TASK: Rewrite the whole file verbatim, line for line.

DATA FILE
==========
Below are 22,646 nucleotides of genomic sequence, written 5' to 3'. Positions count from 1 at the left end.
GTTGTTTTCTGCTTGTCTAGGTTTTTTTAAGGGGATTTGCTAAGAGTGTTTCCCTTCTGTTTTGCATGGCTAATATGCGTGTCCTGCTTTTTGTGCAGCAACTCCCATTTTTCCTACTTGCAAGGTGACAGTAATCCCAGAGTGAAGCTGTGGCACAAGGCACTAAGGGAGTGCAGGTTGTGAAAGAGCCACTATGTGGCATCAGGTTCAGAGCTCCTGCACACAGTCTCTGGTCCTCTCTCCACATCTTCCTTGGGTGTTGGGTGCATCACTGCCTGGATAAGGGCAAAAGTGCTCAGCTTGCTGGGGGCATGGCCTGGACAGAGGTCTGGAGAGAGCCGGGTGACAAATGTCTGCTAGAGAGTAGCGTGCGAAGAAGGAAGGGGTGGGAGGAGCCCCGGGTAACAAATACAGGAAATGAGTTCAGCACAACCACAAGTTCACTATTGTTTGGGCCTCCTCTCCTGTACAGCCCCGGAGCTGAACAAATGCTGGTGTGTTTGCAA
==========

Below are 22,646 nucleotides of genomic sequence, written 5' to 3'. Positions count from 1 at the left end.
GTTGTTTTCTGCTTGTCTAGGTTTTTTTAAGGGGATTTGCTAAGAGTGTTTCCCTTCTGTTTTGCATGGCTAATATGCGTGTCCTGCTTTTTGTGCAGCAACTCCCATTTTTCCTACTTGCAAGGTGACAGTAATCCCAGAGTGAAGCTGTGGCACAAGGCACTAAGGGAGTGCAGGTTGTGAAAGAGCCACTATGTGGCATCAGGTTCAGAGCTCCTGCACACAGTCTCTGGTCCTCTCTCCACATCTTCCTTGGGTGTTGGGTGCATCACTGCCTGGATAAGGGCAAAAGTGCTCAGCTTGCTGGGGGCATGGCCTGGACAGAGGTCTGGAGAGAGCCGGGTGACAAATGTCTGCTAGAGAGTAGCGTGCGAAGAAGGAAGGGGTGGGAGGAGCCCCGGGTAACAAATACAGGAAATGAGTTCAGCACAACCACAAGTTCACTATTGTTTGGGCCTCCTCTCCTGTACAGCCCCGGAGCTGAACAAATGCTGGTGTGTTTGCAA